I broached the theme of silence in my last post in an extended quote from Remi Brague’s Wisdom of the World where he cites Ignatius of Antioch to the effect that, “the prince of this world was unaware of Mary’s virginity and the birth of her child, as well as the death of the Lord, three resounding mysteries that were carried out in the silence of God.”
Nowhere in modern literature is God’s taciturnity more unforgettably presented than in Shusaku Endo’s Silence:
“They were martyred. But what a martyrdom! I had long read about martyrdom in the lives of the saints—how the souls of the martyrs had gone home to Heaven, how they had been filled with glory in Paradise, how the angels had blown trumpets. This was the splendid martyrdom I had often seen in my dreams. But the martyrdom of the Japanese Christians I now describe to you was no such glorious thing. What a miserable and painful business it was! The rain falls unceasingly on the sea. And the sea which killed them surges on uncannily—in silence…I myself to do not quite understand. Only that today, when for the glory of God Mokichi and Ichizo moaned, suffered and died, I cannot bear the monotonous sound of the dark sea gnawing at the shore. Behind the depressing silence of this sea, the silence of God… the feeling that while men raise their voices in anguish God remains with folded arms, silent.”
It should be interesting to see how Scorsese’s much delayed film version will measure up to the original. Scorsese has obsessed with portraying decadent communities that copy–Richard Blake calls the copies afterimages–the structures and rituals of Catholic community. The priestly training of the director and his fascination with apostasy also gives me a modicum of hope he’ll deal with some of these disturbing questions seriously. It will be difficult since he’ll also have to contend with Bergman’s treatment of the topic in the film The Silence (not based on Endo’s book) and the 1971 version of the novel whose script was written by Endo. All I know is that the making of such a film should be one hell of a challenge given how close the book’s narrative touches upon themes central to Christian theology.
You will not find anything to ask or desire of me through revelations and visions. Behold him well, for in him you will uncover all of these already made and given, and many more
Archbishop Sartain’s talk at the UW Newman Center yesterday reiterated a need to return to silence (and my own need to write this post, because it’s been percolating in my mind for a while).
Remi Brague works on the comparative implications of this passage from John of the Cross in his last book translated into English, On the God of the Christians. Brague suggests how the Christian picture of God differs from the pictures of God held by other “monotheistic” religions “of the book” through comparing the Hebrew Bible and the New Testament in this way:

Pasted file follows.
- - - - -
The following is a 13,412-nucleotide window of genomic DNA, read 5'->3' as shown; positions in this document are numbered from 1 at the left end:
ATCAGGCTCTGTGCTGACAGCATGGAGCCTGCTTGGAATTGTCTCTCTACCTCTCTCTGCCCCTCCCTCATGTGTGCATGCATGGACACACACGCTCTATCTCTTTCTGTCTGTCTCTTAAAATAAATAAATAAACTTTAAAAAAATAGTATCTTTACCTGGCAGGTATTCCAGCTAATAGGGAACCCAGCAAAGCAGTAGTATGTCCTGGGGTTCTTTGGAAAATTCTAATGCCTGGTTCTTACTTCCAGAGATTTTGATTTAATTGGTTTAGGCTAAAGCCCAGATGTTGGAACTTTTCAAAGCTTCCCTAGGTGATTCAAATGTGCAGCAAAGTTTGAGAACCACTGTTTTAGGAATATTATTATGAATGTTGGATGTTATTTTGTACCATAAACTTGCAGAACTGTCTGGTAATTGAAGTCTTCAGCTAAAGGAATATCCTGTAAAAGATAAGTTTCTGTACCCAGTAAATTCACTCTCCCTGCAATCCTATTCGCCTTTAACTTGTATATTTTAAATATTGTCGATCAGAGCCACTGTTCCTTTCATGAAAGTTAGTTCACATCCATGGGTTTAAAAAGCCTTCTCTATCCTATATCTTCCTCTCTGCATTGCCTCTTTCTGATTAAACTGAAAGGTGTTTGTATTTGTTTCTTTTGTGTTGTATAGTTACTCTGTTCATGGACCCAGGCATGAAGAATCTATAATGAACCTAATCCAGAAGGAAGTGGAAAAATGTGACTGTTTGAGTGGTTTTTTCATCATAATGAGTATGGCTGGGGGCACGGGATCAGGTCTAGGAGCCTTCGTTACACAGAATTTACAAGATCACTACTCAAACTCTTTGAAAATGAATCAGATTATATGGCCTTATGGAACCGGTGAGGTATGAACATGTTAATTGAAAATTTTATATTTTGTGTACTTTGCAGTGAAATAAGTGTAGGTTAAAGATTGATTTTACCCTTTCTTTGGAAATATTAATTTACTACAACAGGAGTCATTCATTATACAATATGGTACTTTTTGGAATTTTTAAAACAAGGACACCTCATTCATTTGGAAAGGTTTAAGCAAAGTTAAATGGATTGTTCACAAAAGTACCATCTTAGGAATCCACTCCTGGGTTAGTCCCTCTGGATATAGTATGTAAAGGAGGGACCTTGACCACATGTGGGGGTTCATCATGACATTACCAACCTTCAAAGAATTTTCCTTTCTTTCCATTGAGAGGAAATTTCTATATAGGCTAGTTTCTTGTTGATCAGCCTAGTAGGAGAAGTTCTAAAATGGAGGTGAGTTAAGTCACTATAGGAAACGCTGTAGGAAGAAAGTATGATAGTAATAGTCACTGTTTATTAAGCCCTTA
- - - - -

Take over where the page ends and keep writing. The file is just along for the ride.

“In the old alliance, God seems closer to man than in the new alliance. He intervenes by deeds that are more easily ‘read’ as divine than those reported by the New Testament. His exploits are more spectacular. Medieval Jewish apologetics knew how to make hay of this argument: the liberation of the people held captive in Egypt, the scourges that struck the Egyptians, crossing the Red Sea, manna coming down from heaven for forty years–miracles that occurred before six hundred thousand witnesses–are hardly deniable. Whether these events really happened or not, the narrative of them is much more grandiose than anything the New Testament offers: healings of individuals, miracles done among a small circle, this without much in the way of witnesses, the resurrection of Jesus itself, which no one saw occur, even if witnesses claimed to have seen the resurrected one appear to them. The Old Testament contains much more that is ‘marvelous’ than the New Testament, which seems in comparison rather flat. The observation has been often made, starting with the Church Fathers who spoke of the ‘humble manner of speech’ (sermo humilis) of the New Testament.”
Brague gives this striking summary to the comparison:
“John of the Cross recognizes a paradox: the new law seems to be the opposite of a progress over the old law, rather a regress. The divine is not brought closer, but distanced. The fullness of revelation represents a disenchantment. To add to the injury: what was formerly permitted is henceforth forbidden [frequent and easy conversation with God].”
In the final analysis could it be that a blabbing God might be much more theologically problematic for Christians than a silent one? My friend MIchael Gruber has continually reminded me how tame Christian portrayals of the Crucifixion are compared to the reality.
He claims that those who were crucified (nude, of course) not only defecated (from the stretching of skin and pain), but also that the whole process gave them erections, and that the crowds used to amuse themselves by tossing the feces at the erect members. How is that for what Endo called a “miserable and painful business”?
Leaves you speechless, doesn’t it?
Talk about a real challenge for liturgists!